Metrics are great. They can give you situational awareness about what's going on in your community, help you identify issues that you need to fix, and prove the effectiveness (or lack thereof) of community initiatives. But sometimes things go wrong.
Good metrics should lead to action, but sometimes, if you're not careful, you can end up with results you didn't intend. The very act of measuring something, and communicating that measurement, creates an incentive in the community. And sometimes the incentives you create do not match the behavior you want to encourage. (This is called The Cobra Effect.)
In April 1902, after the French had renovated Hanoi to install a modern sewer, the city was overrun with rats. The French Governor General of Indochina, Paul Doumer, instituted a "deratisation" scheme using local city workers, who were paid for each rat they captured. In the first week, they captured more than 8,000 rats. By the third week, more than 4,000 rats per day were being killed. By mid-July, up to 20,000 rats per day were being captured. But they barely made a dent in the problem.
In July, the government decided to widen the net and offer a reward to the citizens of Hanoi who offered proof that they had killed rats. To avoid a pile of rodent corpses building up outside the colonial government buildings, the proof requested for payment was just the rat's tail.
Immediately, two phenomena were observed: tailless rats started appearing, and a thriving rat farming industry emerged in the city. (Read the PDF "Of Rats, Rice, and Race: The Great Hanoi Rat Massacre, an Episode in French Colonial History" for more on this story.)
There is a possibly apocryphal story about an insurance company's call center manager who noticed that, although customer satisfaction rates were high, some customers had to wait for several minutes to get a human on the line. His idea was to put a display in the call center showing the wait time of the person who had been waiting the longest, dynamically updating all the time, so that everyone was aware that someone was waiting. He also evangelized his desire to bring wait times down so that no-one would wait longer than three minutes for an answer.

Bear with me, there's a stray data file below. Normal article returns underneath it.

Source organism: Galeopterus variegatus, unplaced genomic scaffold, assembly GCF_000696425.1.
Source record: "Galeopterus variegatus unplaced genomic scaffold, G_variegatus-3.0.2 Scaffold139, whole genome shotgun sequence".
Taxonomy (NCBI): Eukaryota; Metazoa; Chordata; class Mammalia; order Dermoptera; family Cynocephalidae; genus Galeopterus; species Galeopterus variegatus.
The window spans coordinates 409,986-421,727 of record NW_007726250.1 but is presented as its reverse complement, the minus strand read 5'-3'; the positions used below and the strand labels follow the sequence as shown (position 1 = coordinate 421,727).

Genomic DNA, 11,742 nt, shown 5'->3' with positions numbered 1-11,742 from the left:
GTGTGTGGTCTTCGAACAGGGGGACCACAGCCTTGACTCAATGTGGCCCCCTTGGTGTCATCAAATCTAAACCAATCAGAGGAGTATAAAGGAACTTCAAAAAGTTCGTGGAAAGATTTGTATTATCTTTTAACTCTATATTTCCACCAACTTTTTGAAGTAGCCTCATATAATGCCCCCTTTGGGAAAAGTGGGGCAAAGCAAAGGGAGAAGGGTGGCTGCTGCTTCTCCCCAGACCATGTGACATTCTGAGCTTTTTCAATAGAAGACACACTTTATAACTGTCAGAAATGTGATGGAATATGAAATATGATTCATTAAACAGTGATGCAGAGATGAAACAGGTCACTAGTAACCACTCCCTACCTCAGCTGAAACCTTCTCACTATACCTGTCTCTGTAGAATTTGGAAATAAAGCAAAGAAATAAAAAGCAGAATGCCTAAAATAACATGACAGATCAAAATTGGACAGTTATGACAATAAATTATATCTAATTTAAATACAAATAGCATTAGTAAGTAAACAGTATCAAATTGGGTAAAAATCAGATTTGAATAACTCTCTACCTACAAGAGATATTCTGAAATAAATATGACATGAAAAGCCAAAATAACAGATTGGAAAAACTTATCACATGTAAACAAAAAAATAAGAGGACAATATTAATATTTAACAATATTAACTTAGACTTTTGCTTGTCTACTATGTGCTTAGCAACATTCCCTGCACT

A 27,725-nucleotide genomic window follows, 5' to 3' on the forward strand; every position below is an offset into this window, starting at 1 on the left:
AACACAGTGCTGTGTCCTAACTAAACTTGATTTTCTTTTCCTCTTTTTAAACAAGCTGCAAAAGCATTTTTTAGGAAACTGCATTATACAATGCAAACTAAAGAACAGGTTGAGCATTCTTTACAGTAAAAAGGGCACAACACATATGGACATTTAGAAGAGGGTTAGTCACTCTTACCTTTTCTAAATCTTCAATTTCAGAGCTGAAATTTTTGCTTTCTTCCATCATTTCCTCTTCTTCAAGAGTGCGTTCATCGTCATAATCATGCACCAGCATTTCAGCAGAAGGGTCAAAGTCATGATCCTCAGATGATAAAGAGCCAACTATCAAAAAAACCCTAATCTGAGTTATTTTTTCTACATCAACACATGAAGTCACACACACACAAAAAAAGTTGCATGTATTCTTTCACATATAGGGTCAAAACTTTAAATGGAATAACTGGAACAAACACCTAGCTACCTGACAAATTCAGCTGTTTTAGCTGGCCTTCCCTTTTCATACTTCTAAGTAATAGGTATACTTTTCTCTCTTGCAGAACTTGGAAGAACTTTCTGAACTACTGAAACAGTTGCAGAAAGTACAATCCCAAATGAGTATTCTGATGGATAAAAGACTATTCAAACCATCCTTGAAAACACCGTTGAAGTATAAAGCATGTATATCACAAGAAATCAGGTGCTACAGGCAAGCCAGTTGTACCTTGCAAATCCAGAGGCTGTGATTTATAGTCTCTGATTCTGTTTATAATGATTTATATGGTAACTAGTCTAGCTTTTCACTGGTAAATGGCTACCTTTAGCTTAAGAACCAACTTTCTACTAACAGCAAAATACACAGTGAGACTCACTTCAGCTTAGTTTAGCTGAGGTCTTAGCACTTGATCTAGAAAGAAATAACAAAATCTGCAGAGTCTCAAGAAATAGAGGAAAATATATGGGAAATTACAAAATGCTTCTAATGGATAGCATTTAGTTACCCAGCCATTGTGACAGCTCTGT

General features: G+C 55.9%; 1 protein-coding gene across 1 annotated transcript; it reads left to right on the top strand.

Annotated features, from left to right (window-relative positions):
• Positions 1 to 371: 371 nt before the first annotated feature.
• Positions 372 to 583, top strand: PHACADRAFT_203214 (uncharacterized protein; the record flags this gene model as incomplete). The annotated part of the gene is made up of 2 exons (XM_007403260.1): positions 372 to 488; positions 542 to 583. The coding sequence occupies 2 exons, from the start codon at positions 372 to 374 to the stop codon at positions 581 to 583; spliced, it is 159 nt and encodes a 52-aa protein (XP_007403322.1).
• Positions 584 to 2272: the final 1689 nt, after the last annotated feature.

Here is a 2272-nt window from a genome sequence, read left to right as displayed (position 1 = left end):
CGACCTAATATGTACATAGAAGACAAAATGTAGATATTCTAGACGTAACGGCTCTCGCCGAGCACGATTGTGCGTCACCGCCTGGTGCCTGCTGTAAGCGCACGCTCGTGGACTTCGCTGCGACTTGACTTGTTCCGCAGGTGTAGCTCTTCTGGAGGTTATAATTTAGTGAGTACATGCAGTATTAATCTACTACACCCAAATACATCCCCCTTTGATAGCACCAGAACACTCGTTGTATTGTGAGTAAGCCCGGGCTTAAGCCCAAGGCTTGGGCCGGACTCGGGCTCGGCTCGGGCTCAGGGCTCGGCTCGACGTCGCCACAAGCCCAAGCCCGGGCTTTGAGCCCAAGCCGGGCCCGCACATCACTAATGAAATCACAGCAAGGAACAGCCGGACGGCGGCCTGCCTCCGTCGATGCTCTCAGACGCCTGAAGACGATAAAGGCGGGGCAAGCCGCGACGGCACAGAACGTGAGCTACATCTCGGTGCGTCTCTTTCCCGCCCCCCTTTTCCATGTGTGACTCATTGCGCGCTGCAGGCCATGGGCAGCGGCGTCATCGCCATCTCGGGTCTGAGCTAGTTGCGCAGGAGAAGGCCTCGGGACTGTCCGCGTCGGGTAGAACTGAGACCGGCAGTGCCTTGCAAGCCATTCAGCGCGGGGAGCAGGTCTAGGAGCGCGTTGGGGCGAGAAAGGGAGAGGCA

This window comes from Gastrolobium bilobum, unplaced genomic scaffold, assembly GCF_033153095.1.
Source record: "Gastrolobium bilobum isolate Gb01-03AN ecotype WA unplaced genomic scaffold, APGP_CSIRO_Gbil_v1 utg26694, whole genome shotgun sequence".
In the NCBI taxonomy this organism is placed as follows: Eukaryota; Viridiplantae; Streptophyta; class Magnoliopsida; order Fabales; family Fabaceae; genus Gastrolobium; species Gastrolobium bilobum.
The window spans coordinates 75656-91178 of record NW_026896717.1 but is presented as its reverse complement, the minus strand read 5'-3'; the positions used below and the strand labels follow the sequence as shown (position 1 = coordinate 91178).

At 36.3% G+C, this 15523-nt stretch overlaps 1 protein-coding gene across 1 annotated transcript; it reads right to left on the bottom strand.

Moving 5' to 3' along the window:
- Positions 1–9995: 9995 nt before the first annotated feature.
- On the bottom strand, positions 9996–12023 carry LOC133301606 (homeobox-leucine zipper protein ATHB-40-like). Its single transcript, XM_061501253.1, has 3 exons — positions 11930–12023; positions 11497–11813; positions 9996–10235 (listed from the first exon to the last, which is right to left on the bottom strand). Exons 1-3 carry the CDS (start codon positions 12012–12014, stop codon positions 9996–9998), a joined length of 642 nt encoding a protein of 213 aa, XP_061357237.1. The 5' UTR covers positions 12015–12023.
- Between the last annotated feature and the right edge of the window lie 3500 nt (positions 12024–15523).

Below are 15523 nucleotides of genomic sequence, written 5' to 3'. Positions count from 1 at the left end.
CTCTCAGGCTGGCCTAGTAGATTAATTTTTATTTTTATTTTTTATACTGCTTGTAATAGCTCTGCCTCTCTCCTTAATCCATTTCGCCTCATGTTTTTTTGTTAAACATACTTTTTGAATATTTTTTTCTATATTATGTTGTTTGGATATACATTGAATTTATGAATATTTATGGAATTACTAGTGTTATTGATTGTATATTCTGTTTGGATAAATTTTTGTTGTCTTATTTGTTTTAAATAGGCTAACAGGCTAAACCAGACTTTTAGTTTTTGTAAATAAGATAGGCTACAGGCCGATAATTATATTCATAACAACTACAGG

The wait times came down, but at a cost. Call center attendants would hang up on customers whose problem had not yet been resolved, to prevent the wait time going over the three-minute mark. They reasoned that the person would call back and their problem would be solved regardless. Of course, this frustrating experience led to customer satisfaction ratings dropping down through the floor, and the counter was swiftly removed.
Both of these stories show that measuring something, and implicitly or explicitly setting expectations for a trend in the measurement, can sometimes have unintended consequences. And typically there are three ways that metrics can cause these unintended results.
1. Measuring the Wrong Thing
Like the French consulate who measured rat tails as a means of measuring the reduction in the rat population, we sometimes measure what is easy, rather than working to figure out whether that really correlates with the result we want to achieve.
In the late '90s, the key measurements that were used to measure batter skill were RBI (Runs Batted In) and batting average (how often a player got on base with a hit, divided by the number of at-bats). The Oakland A's were the first major league team to recruit based on a different measurement of player performance, on-base percentage. This measures how often they get to first base, regardless of how it happens.
It turns out that this correlates much better to what you want to produce in a baseball team, runs, rather than hitters. The league undervalued this measurement because a "walk" (where the player gets on base without hitting the ball) was commonly seen as a pitcher error rather than a batter success, but some players ended up having many more walks than others.